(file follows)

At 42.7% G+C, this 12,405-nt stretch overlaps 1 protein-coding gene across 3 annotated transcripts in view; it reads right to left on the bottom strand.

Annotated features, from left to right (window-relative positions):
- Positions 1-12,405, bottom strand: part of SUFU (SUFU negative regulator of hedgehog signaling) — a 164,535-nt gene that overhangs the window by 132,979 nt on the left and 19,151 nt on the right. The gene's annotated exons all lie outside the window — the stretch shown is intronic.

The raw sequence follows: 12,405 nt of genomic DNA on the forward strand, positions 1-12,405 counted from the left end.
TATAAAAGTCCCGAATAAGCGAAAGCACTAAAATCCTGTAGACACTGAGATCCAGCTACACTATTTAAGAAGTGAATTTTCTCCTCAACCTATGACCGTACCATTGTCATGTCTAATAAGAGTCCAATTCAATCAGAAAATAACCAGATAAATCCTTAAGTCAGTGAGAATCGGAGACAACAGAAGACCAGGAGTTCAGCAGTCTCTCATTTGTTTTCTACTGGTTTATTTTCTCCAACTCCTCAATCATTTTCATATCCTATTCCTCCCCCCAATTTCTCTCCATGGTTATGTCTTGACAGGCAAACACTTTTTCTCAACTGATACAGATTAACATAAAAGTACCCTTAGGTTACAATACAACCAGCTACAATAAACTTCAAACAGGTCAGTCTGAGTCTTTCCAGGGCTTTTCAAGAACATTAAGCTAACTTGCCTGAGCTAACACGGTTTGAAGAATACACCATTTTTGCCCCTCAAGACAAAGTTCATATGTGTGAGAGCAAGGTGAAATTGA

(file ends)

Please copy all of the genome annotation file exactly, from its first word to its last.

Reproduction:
At 42.7% G+C, this 12,405-nt stretch overlaps 1 protein-coding gene across 3 annotated transcripts in view; it reads right to left on the bottom strand.

Annotated features, from left to right (window-relative positions):
- Positions 1-12,405, bottom strand: part of SUFU (SUFU negative regulator of hedgehog signaling) — a 164,535-nt gene that overhangs the window by 132,979 nt on the left and 19,151 nt on the right. The gene's annotated exons all lie outside the window — the stretch shown is intronic.

The raw sequence follows: 12,405 nt of genomic DNA on the forward strand, positions 1-12,405 counted from the left end.
TATAAAAGTCCCGAATAAGCGAAAGCACTAAAATCCTGTAGACACTGAGATCCAGCTACACTATTTAAGAAGTGAATTTTCTCCTCAACCTATGACCGTACCATTGTCATGTCTAATAAGAGTCCAATTCAATCAGAAAATAACCAGATAAATCCTTAAGTCAGTGAGAATCGGAGACAACAGAAGACCAGGAGTTCAGCAGTCTCTCATTTGTTTTCTACTGGTTTATTTTCTCCAACTCCTCAATCATTTTCATATCCTATTCCTCCCCCCAATTTCTCTCCATGGTTATGTCTTGACAGGCAAACACTTTTTCTCAACTGATACAGATTAACATAAAAGTACCCTTAGGTTACAATACAACCAGCTACAATAAACTTCAAACAGGTCAGTCTGAGTCTTTCCAGGGCTTTTCAAGAACATTAAGCTAACTTGCCTGAGCTAACACGGTTTGAAGAATACACCATTTTTGCCCCTCAAGACAAAGTTCATATGTGTGAGAGCAAGGTGAAATTGA